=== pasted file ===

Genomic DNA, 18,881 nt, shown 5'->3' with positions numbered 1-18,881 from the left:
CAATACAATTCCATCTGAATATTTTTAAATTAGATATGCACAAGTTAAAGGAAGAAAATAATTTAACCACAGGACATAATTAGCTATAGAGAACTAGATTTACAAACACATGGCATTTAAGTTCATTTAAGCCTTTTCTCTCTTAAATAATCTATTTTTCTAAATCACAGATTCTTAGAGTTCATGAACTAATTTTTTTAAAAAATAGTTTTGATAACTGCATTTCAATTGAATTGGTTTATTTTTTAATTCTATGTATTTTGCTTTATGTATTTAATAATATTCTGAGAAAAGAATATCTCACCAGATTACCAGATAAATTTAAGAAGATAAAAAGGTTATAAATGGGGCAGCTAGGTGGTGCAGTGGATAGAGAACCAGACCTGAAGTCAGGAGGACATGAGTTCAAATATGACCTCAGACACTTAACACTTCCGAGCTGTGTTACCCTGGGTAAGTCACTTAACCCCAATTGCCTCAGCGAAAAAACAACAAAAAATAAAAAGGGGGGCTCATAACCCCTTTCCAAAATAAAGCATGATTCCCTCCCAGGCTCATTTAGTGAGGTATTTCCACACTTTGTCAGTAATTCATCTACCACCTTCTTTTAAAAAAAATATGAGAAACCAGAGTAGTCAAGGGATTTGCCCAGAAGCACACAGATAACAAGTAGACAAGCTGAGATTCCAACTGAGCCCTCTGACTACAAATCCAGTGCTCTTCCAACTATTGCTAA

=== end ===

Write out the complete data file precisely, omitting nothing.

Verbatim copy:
Genomic DNA, 18,881 nt, shown 5'->3' with positions numbered 1-18,881 from the left:
CAATACAATTCCATCTGAATATTTTTAAATTAGATATGCACAAGTTAAAGGAAGAAAATAATTTAACCACAGGACATAATTAGCTATAGAGAACTAGATTTACAAACACATGGCATTTAAGTTCATTTAAGCCTTTTCTCTCTTAAATAATCTATTTTTCTAAATCACAGATTCTTAGAGTTCATGAACTAATTTTTTTAAAAAATAGTTTTGATAACTGCATTTCAATTGAATTGGTTTATTTTTTAATTCTATGTATTTTGCTTTATGTATTTAATAATATTCTGAGAAAAGAATATCTCACCAGATTACCAGATAAATTTAAGAAGATAAAAAGGTTATAAATGGGGCAGCTAGGTGGTGCAGTGGATAGAGAACCAGACCTGAAGTCAGGAGGACATGAGTTCAAATATGACCTCAGACACTTAACACTTCCGAGCTGTGTTACCCTGGGTAAGTCACTTAACCCCAATTGCCTCAGCGAAAAAACAACAAAAAATAAAAAGGGGGGCTCATAACCCCTTTCCAAAATAAAGCATGATTCCCTCCCAGGCTCATTTAGTGAGGTATTTCCACACTTTGTCAGTAATTCATCTACCACCTTCTTTTAAAAAAAATATGAGAAACCAGAGTAGTCAAGGGATTTGCCCAGAAGCACACAGATAACAAGTAGACAAGCTGAGATTCCAACTGAGCCCTCTGACTACAAATCCAGTGCTCTTCCAACTATTGCTAA